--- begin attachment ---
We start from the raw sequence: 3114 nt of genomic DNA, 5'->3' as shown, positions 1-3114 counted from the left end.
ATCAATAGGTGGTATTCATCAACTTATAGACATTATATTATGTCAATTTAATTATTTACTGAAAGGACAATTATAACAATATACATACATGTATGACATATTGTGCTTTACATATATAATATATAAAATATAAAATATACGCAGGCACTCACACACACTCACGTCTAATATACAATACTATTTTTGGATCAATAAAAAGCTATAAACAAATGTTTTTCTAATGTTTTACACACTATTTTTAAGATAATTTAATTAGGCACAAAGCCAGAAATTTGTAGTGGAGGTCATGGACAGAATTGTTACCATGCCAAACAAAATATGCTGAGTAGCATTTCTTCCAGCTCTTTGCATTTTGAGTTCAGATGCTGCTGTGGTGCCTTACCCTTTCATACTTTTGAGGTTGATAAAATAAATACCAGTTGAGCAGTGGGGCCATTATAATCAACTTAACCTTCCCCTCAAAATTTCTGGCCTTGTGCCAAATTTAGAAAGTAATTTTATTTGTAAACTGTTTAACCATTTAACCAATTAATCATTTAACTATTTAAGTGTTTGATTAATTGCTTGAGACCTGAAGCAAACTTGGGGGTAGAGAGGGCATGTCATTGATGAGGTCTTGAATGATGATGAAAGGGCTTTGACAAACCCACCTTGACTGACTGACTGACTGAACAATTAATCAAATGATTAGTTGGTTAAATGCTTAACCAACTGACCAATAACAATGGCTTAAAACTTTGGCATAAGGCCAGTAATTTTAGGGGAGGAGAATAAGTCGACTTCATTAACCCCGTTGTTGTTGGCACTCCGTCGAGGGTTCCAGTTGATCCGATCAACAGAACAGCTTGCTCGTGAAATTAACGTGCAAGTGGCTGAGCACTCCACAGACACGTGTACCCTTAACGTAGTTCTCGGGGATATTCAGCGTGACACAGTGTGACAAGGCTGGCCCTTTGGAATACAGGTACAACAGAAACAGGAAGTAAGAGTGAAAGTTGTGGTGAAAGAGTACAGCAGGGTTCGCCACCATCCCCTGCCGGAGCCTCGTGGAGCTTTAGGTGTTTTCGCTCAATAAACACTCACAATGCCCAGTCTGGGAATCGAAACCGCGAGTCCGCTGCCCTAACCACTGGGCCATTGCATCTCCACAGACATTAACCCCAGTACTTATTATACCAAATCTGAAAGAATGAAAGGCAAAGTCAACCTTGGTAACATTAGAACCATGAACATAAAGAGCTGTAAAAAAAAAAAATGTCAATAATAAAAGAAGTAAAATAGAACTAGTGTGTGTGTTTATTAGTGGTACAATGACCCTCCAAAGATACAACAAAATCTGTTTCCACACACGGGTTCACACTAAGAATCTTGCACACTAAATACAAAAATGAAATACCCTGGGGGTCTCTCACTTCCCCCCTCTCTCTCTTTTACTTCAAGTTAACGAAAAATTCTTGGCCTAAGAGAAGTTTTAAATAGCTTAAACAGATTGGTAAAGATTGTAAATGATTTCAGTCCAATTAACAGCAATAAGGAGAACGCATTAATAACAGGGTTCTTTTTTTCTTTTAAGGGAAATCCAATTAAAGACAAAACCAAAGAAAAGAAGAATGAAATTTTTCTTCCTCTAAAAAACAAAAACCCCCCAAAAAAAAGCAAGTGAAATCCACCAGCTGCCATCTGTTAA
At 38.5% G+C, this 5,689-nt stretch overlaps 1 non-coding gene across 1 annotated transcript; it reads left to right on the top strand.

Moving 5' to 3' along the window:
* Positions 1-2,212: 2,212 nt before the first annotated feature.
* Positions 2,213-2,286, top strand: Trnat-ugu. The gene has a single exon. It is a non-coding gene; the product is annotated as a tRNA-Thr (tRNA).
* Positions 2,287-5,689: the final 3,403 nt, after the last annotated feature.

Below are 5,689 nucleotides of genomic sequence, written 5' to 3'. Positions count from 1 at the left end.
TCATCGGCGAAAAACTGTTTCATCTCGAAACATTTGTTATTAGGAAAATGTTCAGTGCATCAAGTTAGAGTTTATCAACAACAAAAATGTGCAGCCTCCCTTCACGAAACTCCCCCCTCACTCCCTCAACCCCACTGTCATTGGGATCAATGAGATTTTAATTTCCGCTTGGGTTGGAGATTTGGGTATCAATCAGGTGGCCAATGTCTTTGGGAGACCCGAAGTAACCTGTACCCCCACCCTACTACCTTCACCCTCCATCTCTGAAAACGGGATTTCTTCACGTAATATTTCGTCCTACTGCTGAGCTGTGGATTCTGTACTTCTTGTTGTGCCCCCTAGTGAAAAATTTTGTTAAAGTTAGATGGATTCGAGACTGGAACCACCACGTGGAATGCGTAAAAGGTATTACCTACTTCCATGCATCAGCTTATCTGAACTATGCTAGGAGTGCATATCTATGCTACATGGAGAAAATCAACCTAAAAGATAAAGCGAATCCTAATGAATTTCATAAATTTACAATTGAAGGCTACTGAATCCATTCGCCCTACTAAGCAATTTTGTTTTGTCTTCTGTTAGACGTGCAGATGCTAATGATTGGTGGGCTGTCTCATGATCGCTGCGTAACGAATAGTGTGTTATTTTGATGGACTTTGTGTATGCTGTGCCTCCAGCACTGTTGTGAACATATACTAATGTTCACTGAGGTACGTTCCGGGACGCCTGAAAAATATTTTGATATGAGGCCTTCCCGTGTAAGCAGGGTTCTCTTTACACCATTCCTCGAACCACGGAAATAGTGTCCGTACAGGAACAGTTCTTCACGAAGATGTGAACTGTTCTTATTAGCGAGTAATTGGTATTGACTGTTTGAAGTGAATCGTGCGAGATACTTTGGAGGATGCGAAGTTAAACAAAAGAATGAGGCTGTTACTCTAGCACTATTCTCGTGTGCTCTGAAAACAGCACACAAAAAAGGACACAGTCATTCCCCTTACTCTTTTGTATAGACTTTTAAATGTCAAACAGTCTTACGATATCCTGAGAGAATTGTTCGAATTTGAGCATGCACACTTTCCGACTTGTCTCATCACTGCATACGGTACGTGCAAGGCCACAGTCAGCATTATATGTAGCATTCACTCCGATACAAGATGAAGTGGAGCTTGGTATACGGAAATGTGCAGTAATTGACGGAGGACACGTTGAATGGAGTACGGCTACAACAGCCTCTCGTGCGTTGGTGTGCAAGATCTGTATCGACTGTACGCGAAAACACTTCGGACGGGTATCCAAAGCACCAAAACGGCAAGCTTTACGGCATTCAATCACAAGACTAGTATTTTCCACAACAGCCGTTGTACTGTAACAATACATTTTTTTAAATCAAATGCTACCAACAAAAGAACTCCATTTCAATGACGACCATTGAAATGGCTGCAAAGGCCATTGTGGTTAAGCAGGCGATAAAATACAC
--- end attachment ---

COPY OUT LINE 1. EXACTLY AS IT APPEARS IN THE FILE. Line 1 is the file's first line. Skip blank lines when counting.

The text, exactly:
We start from the raw sequence: 3114 nt of genomic DNA, 5'->3' as shown, positions 1-3114 counted from the left end.